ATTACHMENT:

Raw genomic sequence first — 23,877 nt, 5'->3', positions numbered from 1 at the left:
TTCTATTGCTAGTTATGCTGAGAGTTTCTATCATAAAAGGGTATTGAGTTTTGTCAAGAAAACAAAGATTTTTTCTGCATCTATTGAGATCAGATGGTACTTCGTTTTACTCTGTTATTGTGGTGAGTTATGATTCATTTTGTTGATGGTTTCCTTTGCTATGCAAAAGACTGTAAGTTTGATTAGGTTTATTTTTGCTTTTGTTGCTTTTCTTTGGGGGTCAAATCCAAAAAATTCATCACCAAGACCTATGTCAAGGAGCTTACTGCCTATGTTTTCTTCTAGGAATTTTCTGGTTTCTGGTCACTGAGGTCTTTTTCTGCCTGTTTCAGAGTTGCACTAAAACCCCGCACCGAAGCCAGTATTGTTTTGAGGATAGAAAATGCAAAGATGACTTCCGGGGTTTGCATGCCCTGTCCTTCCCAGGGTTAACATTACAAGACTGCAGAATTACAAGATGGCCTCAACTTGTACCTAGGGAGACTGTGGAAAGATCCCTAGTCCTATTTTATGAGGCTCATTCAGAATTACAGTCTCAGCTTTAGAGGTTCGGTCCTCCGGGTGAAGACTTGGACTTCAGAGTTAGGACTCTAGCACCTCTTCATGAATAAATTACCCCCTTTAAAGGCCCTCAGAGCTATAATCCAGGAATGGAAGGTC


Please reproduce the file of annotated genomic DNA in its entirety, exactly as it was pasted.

Raw genomic sequence first — 23,877 nt, 5'->3', positions numbered from 1 at the left:
TTCTATTGCTAGTTATGCTGAGAGTTTCTATCATAAAAGGGTATTGAGTTTTGTCAAGAAAACAAAGATTTTTTCTGCATCTATTGAGATCAGATGGTACTTCGTTTTACTCTGTTATTGTGGTGAGTTATGATTCATTTTGTTGATGGTTTCCTTTGCTATGCAAAAGACTGTAAGTTTGATTAGGTTTATTTTTGCTTTTGTTGCTTTTCTTTGGGGGTCAAATCCAAAAAATTCATCACCAAGACCTATGTCAAGGAGCTTACTGCCTATGTTTTCTTCTAGGAATTTTCTGGTTTCTGGTCACTGAGGTCTTTTTCTGCCTGTTTCAGAGTTGCACTAAAACCCCGCACCGAAGCCAGTATTGTTTTGAGGATAGAAAATGCAAAGATGACTTCCGGGGTTTGCATGCCCTGTCCTTCCCAGGGTTAACATTACAAGACTGCAGAATTACAAGATGGCCTCAACTTGTACCTAGGGAGACTGTGGAAAGATCCCTAGTCCTATTTTATGAGGCTCATTCAGAATTACAGTCTCAGCTTTAGAGGTTCGGTCCTCCGGGTGAAGACTTGGACTTCAGAGTTAGGACTCTAGCACCTCTTCATGAATAAATTACCCCCTTTAAAGGCCCTCAGAGCTATAATCCAGGAATGGAAGGTC